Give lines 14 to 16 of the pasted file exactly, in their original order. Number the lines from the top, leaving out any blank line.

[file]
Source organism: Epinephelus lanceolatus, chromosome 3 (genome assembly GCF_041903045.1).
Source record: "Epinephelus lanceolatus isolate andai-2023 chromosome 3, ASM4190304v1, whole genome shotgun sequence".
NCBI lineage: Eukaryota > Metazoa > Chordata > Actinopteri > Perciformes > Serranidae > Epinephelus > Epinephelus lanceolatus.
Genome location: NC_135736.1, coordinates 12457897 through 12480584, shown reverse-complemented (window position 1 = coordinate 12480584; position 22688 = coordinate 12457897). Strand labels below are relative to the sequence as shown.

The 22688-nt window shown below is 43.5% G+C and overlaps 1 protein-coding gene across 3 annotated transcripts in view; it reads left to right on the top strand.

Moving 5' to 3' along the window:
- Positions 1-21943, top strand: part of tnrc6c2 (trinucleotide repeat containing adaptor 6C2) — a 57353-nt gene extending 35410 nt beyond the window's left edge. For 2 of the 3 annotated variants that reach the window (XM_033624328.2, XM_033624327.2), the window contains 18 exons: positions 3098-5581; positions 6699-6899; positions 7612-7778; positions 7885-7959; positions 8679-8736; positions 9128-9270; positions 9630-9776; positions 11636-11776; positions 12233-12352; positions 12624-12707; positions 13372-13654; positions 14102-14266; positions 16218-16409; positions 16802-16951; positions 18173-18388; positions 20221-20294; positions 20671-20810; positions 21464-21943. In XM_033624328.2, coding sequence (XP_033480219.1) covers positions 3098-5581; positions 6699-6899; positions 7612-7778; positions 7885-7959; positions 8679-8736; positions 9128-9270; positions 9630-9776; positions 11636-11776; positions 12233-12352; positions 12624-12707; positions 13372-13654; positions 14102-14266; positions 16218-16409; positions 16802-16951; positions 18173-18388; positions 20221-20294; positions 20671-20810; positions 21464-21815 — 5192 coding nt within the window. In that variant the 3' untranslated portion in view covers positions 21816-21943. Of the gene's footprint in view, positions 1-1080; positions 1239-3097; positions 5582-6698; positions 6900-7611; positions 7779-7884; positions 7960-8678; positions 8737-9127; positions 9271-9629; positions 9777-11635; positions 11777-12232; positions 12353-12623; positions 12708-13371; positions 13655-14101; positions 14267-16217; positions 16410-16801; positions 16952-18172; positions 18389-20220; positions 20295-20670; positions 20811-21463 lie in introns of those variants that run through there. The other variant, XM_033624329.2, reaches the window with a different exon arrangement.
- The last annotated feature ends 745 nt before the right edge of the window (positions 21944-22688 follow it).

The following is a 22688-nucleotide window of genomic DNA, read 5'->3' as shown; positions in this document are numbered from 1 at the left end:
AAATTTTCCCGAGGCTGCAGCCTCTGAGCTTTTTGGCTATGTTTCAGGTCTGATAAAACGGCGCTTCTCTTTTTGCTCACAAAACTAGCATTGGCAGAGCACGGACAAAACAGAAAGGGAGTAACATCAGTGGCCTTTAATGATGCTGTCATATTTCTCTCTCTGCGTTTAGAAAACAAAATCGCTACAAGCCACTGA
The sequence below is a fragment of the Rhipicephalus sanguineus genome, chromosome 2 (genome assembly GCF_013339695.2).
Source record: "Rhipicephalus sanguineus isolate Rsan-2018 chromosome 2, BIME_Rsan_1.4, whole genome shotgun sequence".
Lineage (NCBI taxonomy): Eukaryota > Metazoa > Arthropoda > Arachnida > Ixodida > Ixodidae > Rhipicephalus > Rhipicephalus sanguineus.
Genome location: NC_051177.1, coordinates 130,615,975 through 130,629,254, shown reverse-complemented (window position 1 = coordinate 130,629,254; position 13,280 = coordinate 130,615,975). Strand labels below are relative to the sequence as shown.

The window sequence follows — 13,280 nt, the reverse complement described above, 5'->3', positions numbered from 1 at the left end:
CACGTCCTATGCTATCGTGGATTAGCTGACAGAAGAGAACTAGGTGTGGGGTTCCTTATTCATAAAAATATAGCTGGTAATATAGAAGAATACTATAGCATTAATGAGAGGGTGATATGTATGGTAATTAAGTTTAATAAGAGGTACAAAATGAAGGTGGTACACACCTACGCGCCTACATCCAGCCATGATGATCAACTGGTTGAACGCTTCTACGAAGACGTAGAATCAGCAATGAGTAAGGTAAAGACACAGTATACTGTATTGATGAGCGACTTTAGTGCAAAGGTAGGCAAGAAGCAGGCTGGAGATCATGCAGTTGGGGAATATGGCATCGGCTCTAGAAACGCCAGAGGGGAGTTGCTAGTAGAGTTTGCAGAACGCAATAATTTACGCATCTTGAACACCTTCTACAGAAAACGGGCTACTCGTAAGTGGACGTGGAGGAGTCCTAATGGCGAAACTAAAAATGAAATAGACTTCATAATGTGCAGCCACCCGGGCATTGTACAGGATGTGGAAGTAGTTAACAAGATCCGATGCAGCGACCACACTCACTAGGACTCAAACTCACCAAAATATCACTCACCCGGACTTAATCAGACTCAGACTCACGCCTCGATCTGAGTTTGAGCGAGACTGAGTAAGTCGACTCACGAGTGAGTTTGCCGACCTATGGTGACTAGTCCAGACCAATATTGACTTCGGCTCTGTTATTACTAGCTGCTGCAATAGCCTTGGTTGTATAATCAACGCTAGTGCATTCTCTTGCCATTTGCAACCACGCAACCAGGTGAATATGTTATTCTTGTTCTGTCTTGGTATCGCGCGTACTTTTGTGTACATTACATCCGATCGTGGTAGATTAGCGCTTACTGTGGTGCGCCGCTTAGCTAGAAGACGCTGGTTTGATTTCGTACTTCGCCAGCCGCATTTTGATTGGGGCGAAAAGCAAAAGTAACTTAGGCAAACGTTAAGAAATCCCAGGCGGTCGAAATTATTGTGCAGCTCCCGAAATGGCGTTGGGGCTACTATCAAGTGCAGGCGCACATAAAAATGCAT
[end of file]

Genome location: NC_051177.1, coordinates 130,615,975 through 130,629,254, shown reverse-complemented (window position 1 = coordinate 130,629,254; position 13,280 = coordinate 130,615,975). Strand labels below are relative to the sequence as shown.

The window sequence follows — 13,280 nt, the reverse complement described above, 5'->3', positions numbered from 1 at the left end:
CACGTCCTATGCTATCGTGGATTAGCTGACAGAAGAGAACTAGGTGTGGGGTTCCTTATTCATAAAAATATAGCTGGTAATATAGAAGAATACTATAGCATTAATGAGAGGGTGATATGTATGGTAATTAAGTTTAATAAGAGGTACAAAATGAAGGTGGTACACACCTACGCGCCTACATCCAGCCATGATGATCAACTGGTTGAACGCTTCTACGAAGACGTAGAATCAGCAATGAGTAAGGTAAAGACACAGTATACTGTATTGATGAGCGACTTTAGTGCAAAGGTAGGCAAGAAGCAGGCTGGAGATCATGCAGTTGGGGAATATGGCATCGGCTCTAGAAACGCCAGAGGGGAGTTGCTAGTAGAGTTTGCAGAACGCAATAATTTACGCATCTTGAACACCTTCTACAGAAAACGGGCTACTCGTAAGTGGACGTGGAGGAGTCCTAATGGCGAAACTAAAAATGAAATAGACTTCATAATGTGCAGCCACCCGGGCATTGTACAGGATGTGGAAGTAGTTAACAAGATCCGATGCAGCGACCACACTCACTAGGACTCAAACTCACCAAAATATCACTCACCCGGACTTAATCAGACTCAGACTCACGCCTCGATCTGAGTTTGAGCGAGACTGAGTAAGTCGACTCACGAGTGAGTTTGCCGACCTATGGTGACTAGTCCAGACCAATATTGACTTCGGCTCTGTTATTACTAGCTGCTGCAATAGCCTTGGTTGTATAATCAACGCTAGTGCATTCTCTTGCCATTTGCAACCACGCAACCAGGTGAATATGTTATTCTTGTTCTGTCTTGGTATCGCGCGTACTTTTGTGTACATTACATCCGATCGTGGTAGATTAGCGCTTACTGTGGTGCGCCGCTTAGCTAGAAGACGCTGGTTTGATTTCGTACTTCGCCAGCCGCATTTTGATTGGGGCGAAAAGCAAAAGTAACTTAGGCAAACGTTAAGAAATCCCAGGCGGTCGAAATTATTGTGCAGCTCCCGAAATGGCGTTGGGGCTACTATCAAGTGCAGGCGCACATAAAAATGCAT